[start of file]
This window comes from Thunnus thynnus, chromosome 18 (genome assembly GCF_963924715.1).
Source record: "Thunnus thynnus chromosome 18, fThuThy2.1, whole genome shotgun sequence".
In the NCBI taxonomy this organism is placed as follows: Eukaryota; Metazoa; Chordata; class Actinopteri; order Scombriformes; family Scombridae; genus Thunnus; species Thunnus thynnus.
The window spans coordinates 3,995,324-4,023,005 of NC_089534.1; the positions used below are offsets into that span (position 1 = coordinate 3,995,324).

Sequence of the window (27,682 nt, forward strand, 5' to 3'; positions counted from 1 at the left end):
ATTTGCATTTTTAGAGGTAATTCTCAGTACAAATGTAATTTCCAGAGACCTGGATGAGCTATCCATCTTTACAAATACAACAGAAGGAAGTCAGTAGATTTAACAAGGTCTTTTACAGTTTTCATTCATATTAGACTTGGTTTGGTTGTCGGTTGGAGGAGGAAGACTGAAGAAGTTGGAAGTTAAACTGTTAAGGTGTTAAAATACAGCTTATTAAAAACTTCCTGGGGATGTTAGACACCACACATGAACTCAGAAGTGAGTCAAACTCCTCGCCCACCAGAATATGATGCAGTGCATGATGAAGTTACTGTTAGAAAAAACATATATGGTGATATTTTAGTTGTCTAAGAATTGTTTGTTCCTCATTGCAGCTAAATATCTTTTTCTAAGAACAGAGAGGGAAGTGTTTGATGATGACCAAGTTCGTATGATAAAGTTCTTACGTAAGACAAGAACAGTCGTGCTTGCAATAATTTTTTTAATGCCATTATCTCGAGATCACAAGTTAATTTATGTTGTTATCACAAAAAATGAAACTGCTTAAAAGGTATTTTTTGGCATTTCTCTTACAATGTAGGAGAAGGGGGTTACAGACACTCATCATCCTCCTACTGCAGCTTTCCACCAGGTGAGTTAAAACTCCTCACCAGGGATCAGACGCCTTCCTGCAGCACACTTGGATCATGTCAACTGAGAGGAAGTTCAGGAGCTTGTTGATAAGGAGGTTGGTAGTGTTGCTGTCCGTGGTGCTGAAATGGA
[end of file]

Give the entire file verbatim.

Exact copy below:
This window comes from Thunnus thynnus, chromosome 18 (genome assembly GCF_963924715.1).
Source record: "Thunnus thynnus chromosome 18, fThuThy2.1, whole genome shotgun sequence".
In the NCBI taxonomy this organism is placed as follows: Eukaryota; Metazoa; Chordata; class Actinopteri; order Scombriformes; family Scombridae; genus Thunnus; species Thunnus thynnus.
The window spans coordinates 3,995,324-4,023,005 of NC_089534.1; the positions used below are offsets into that span (position 1 = coordinate 3,995,324).

Sequence of the window (27,682 nt, forward strand, 5' to 3'; positions counted from 1 at the left end):
ATTTGCATTTTTAGAGGTAATTCTCAGTACAAATGTAATTTCCAGAGACCTGGATGAGCTATCCATCTTTACAAATACAACAGAAGGAAGTCAGTAGATTTAACAAGGTCTTTTACAGTTTTCATTCATATTAGACTTGGTTTGGTTGTCGGTTGGAGGAGGAAGACTGAAGAAGTTGGAAGTTAAACTGTTAAGGTGTTAAAATACAGCTTATTAAAAACTTCCTGGGGATGTTAGACACCACACATGAACTCAGAAGTGAGTCAAACTCCTCGCCCACCAGAATATGATGCAGTGCATGATGAAGTTACTGTTAGAAAAAACATATATGGTGATATTTTAGTTGTCTAAGAATTGTTTGTTCCTCATTGCAGCTAAATATCTTTTTCTAAGAACAGAGAGGGAAGTGTTTGATGATGACCAAGTTCGTATGATAAAGTTCTTACGTAAGACAAGAACAGTCGTGCTTGCAATAATTTTTTTAATGCCATTATCTCGAGATCACAAGTTAATTTATGTTGTTATCACAAAAAATGAAACTGCTTAAAAGGTATTTTTTGGCATTTCTCTTACAATGTAGGAGAAGGGGGTTACAGACACTCATCATCCTCCTACTGCAGCTTTCCACCAGGTGAGTTAAAACTCCTCACCAGGGATCAGACGCCTTCCTGCAGCACACTTGGATCATGTCAACTGAGAGGAAGTTCAGGAGCTTGTTGATAAGGAGGTTGGTAGTGTTGCTGTCCGTGGTGCTGAAATGGA